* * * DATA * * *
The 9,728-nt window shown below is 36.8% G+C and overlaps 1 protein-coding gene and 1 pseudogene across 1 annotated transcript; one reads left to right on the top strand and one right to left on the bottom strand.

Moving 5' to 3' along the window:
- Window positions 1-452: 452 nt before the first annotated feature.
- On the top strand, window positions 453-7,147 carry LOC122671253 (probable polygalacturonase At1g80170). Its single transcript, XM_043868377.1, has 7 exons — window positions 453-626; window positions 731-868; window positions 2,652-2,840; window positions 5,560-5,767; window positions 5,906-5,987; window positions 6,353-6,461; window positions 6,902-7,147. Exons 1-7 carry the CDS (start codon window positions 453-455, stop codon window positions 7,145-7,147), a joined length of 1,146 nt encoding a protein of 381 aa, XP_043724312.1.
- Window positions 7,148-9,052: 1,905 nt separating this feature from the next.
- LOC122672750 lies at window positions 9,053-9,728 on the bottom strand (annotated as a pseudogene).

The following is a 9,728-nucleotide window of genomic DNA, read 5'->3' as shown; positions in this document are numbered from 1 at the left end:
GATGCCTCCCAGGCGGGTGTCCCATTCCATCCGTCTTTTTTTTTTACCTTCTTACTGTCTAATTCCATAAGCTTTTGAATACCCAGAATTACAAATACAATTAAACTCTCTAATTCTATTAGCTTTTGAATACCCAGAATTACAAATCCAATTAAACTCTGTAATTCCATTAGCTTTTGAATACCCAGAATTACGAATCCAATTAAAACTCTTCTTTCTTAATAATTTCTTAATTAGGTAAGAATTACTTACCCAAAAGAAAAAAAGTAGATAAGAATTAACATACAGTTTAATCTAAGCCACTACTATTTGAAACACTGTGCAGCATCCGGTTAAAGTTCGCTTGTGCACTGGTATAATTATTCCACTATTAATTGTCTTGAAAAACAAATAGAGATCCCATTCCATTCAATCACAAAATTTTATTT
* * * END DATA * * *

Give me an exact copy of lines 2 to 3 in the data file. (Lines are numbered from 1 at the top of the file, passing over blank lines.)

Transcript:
Moving 5' to 3' along the window:
- Window positions 1-452: 452 nt before the first annotated feature.